Sarah Elizabeth Richards

My name is Sarah Elizabeth Richards. I am a journalist and the author of Motherhood Rescheduled, a narrative non-fiction book that chronicles the lives of four women who attempt to preserve their fertility by freezing their eggs. I’ve been so fascinated by this new technology that I’ve written about it from nearly every angle possible for The New York Times, The Wall Street Journal, Elle, Marie Claire, Cosmopolitan, Today – even Yahoo! Travel. As a result, I’d had the privilege of interviewing dozens of women about how they feel about freezing.

I first learned about egg freezing from a friend who had talked to her ob-gyn about whether she should freeze. I was 35 at the time and was dating someone who wasn’t sure he wanted kids. I knew I’d always wanted to be mom and couldn’t stand the idea that I was losing that opportunity just because the timing of my personal life wasn’t matching up with my biological clock. Even if we had started a family right away, I wanted to make sure I had a backup for a second child.

When I did some research and learned the technology had improved, I mulled it over for a few months. Then I made a decision and became super focused on putting away as many eggs as possible in the next few years. As a result, between the ages of 36 and 38, I was able to take advantage of several package deals and ended up freezing 70 eggs. I feel it was the best investment I’ve ever made.

Even if the eggs don’t work, I still think there’s a huge psychological benefit to freezing. Not only did I feel a profound sense of relief, I was proud of taking care of myself. I felt as if I had taken charge of my fertility – and my life.

I’m so thrilled to see that more women are talking about their fertility at younger ages and making plans to freeze in their early to mid-30s, rather than waiting until their late 30s or or just hoping everything works out. I’m even happier to hear how they talk about it as a smart proactive decision, rather than buying into the old stigma that it’s sad or desperate. My advice: If you know you want to be a mom, protect your options and give yourself and child the best chance at a healthy pregnancy. You’ll be so glad you did!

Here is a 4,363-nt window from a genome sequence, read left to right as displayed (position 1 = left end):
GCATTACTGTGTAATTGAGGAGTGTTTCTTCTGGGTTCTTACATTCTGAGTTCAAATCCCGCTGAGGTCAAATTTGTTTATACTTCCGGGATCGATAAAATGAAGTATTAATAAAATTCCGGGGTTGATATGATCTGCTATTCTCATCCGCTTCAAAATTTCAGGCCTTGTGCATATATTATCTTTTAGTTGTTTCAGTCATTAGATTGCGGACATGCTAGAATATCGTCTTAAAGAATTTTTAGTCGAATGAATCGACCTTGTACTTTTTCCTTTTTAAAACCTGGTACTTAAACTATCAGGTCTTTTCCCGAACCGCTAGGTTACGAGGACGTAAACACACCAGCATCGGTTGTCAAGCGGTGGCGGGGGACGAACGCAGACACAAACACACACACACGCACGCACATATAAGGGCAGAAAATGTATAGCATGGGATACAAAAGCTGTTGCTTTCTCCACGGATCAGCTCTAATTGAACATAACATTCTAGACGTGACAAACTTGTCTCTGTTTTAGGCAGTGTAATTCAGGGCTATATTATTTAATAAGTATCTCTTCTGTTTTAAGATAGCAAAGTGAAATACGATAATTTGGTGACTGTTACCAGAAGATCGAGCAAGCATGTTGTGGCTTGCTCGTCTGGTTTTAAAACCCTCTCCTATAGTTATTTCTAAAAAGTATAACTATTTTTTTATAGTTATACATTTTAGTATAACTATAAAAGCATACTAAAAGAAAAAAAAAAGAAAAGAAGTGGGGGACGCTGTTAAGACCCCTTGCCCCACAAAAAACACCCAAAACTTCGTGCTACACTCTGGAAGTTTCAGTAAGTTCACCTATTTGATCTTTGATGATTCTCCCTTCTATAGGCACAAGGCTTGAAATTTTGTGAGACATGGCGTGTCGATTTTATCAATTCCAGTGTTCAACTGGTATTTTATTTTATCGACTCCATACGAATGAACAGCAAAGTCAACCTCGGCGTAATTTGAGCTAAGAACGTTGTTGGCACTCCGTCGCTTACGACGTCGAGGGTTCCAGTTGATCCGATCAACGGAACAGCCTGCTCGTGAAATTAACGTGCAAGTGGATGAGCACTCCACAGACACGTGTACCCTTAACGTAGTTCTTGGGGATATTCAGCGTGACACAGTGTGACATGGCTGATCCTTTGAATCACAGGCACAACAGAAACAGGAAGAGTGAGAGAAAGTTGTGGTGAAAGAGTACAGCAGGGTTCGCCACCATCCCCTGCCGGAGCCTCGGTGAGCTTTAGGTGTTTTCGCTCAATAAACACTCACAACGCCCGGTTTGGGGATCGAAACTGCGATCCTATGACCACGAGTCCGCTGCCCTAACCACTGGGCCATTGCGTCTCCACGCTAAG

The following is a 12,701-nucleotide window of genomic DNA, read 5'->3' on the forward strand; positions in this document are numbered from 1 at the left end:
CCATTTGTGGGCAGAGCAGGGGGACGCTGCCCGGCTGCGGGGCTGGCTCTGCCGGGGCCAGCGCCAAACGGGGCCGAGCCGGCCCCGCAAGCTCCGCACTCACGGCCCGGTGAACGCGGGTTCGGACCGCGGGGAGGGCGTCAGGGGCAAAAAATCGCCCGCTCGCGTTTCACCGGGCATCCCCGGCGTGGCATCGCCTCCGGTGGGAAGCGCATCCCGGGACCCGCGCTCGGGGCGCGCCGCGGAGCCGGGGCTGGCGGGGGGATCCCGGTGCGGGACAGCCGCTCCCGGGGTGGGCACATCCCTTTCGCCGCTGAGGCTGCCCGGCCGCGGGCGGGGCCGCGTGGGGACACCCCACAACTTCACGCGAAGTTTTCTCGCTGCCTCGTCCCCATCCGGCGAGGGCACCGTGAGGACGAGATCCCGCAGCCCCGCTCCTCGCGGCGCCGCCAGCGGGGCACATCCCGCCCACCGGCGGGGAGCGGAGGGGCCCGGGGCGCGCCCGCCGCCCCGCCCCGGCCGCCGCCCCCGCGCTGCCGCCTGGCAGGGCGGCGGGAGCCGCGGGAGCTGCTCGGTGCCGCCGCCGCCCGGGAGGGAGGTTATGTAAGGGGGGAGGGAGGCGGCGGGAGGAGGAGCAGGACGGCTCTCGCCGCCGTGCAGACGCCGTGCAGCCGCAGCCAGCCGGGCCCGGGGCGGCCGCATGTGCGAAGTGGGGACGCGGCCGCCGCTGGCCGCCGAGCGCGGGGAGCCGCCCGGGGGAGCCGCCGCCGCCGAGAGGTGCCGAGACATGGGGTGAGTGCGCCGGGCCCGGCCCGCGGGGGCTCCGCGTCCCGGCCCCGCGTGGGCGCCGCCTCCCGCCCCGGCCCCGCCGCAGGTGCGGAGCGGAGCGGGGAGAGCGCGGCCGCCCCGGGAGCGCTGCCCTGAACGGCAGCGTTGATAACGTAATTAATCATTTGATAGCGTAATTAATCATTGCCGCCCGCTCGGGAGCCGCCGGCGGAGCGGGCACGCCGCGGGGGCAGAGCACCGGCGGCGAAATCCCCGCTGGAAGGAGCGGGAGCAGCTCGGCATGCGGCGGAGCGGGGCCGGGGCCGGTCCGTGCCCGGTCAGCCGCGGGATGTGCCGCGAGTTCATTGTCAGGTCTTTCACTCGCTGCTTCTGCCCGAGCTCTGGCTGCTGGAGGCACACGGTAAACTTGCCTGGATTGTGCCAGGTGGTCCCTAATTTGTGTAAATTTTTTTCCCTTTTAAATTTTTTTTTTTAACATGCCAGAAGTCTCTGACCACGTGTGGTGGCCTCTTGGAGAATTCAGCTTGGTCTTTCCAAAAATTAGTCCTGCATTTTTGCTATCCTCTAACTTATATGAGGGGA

“Even if the eggs don’t work in the end, I still think there’s a huge psychological benefit to freezing eggs in the hopes to have a child later in the future.” –Sarah Elizabeth Richards


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Website Sarah Elizabeth Richards

Articles Sarah’s HuffPost Articles

Book Motherhood, Rescheduled: The New Frontier of Egg Freezing and the Women Who Tried It


Other videos and articles about Sarah Elizabeth Richards:

WSJ — Why I Froze My Eggs (And You Should, Too)

New York Times — We Need to Talk About Our Eggs

New York Times — Don’t Depend on Those Frozen Eggs

DailyMail: Why All Women Should Freeze Their Eggs at 30

TIME — Women Should Never Have an Age Limit on Fertility Treatment

Elle — When Should I Tell Him I Froze My Eggs?

Cosmopolitan — Freezing Your Eggs—Is This What We’re All Doing Now?

Fast Company — The Case For And Against Freezing Eggs, From Women Who’ve Made The Choice

Huffington Post — I Froze My Eggs

Huffington Post — Should You Badger Your Friends to Freeze Their Eggs?

The Daily Beast — Why Ob-Gyns May Be the Worst People to Talk to About Fertility

The Daily Beast — Motherhood Rescheduled: To Freeze or Not to Freeze

SLATE — Do You Have to Be Rich to Freeze Your Eggs?

SLATE – Freeze!

Grazia — How Do You Tell A First Date You’ve Got Your Eggs on Ice?

The Atlantic — There’s More to Life Than Freezing Your Eggs

NPR — No Longer Experimental, Egg Freezing May Appeal To More Women

WNYC The Brian Lehrer Show – New York City NPR Stopping the Biological Clock

American Public Media — Preserving Fertility for the Low Price of $50,000

KUOW — The Conversation with Ross Reynolds — Seattle NPR Egg Freezing: A Game-Changer For Women?

Fora.TV — Egg Freezing and Fertility Preservation